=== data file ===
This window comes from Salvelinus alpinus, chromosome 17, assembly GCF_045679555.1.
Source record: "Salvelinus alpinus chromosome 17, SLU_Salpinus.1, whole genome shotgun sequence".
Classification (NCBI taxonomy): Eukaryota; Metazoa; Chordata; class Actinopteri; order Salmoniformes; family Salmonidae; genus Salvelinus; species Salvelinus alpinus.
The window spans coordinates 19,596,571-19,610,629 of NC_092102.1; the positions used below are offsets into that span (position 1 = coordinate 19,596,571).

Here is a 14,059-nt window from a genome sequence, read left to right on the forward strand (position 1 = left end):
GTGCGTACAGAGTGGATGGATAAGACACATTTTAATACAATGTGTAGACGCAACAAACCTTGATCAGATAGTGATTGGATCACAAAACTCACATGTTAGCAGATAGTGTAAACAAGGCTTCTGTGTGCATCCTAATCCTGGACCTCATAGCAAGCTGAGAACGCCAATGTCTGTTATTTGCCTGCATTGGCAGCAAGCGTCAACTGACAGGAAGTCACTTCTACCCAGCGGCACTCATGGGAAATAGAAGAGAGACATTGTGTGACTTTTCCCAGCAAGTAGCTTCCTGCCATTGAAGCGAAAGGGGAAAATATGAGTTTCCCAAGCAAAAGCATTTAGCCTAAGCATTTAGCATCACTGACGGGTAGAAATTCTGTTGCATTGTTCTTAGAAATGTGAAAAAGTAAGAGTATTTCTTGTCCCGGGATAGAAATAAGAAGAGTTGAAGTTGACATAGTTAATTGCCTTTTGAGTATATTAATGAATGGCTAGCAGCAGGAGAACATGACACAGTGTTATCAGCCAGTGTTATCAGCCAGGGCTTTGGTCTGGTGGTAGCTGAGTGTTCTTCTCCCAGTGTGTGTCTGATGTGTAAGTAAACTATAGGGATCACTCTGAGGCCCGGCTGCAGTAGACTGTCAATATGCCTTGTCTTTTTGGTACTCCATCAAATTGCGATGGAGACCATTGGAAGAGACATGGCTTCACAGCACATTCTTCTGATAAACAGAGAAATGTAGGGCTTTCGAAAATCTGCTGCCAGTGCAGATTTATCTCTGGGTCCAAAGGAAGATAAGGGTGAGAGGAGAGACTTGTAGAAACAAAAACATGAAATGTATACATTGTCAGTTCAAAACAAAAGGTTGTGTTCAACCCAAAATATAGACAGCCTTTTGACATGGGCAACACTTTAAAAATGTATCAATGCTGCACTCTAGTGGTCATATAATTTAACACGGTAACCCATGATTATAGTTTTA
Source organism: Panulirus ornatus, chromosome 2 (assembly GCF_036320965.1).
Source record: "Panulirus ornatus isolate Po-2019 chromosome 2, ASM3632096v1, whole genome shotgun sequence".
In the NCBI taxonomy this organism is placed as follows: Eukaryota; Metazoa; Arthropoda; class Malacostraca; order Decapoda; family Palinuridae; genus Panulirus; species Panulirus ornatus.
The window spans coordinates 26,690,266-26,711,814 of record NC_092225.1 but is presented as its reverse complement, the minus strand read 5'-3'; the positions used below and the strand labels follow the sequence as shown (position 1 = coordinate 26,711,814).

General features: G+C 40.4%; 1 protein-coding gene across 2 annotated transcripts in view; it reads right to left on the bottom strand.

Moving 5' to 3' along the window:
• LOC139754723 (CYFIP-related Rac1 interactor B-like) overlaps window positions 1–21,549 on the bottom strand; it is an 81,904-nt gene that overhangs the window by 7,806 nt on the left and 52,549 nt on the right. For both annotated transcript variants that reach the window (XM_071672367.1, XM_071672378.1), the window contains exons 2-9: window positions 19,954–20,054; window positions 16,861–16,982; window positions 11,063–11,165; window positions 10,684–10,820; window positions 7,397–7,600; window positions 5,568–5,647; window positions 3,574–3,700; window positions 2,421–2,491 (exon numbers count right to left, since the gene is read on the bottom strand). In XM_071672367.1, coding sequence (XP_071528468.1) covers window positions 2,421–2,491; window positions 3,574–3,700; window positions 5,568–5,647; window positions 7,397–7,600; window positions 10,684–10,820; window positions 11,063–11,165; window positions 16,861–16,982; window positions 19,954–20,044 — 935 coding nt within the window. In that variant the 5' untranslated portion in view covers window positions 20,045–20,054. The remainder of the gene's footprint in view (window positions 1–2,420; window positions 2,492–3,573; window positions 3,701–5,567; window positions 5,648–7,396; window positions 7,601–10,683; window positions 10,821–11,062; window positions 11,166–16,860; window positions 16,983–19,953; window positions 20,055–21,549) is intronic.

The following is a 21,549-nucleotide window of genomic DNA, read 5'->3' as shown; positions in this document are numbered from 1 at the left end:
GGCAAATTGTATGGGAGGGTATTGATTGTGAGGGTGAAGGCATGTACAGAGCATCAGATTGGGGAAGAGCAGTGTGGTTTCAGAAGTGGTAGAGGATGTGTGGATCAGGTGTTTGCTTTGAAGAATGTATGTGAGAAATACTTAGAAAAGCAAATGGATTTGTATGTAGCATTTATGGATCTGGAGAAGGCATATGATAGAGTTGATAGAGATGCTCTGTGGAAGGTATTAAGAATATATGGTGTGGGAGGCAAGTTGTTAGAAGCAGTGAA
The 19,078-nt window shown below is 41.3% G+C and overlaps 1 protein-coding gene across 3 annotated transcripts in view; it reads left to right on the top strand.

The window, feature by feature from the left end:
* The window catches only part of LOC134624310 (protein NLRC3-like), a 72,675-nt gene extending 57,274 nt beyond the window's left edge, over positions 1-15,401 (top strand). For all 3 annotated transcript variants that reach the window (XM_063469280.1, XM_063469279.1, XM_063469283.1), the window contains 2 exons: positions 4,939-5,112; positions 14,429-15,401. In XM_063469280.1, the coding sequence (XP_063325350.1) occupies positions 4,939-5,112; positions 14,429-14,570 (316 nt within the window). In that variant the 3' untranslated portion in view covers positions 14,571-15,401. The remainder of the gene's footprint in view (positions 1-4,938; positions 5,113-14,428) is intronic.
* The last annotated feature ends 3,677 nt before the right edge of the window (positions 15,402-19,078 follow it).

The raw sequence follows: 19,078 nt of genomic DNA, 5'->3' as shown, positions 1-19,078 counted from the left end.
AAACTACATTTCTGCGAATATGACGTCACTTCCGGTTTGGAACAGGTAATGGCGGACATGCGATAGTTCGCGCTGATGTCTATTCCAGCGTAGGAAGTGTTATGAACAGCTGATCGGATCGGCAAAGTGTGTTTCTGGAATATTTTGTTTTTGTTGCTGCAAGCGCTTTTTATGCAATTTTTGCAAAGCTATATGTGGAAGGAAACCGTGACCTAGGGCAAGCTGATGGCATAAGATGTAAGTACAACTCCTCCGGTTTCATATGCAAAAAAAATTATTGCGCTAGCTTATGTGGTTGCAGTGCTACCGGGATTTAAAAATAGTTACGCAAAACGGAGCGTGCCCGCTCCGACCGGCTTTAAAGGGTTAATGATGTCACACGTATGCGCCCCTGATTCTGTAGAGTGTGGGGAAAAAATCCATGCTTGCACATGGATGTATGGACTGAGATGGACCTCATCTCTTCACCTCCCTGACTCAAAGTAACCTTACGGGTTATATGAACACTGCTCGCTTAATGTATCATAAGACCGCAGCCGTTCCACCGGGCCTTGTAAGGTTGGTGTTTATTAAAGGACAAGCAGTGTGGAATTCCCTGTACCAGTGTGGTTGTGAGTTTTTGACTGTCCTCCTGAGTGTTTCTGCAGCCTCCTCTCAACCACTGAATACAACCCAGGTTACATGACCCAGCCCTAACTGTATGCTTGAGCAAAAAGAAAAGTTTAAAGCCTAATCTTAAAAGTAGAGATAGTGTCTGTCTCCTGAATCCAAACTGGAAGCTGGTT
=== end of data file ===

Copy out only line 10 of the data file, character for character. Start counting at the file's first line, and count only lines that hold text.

The window spans coordinates 26,690,266-26,711,814 of record NC_092225.1 but is presented as its reverse complement, the minus strand read 5'-3'; the positions used below and the strand labels follow the sequence as shown (position 1 = coordinate 26,711,814).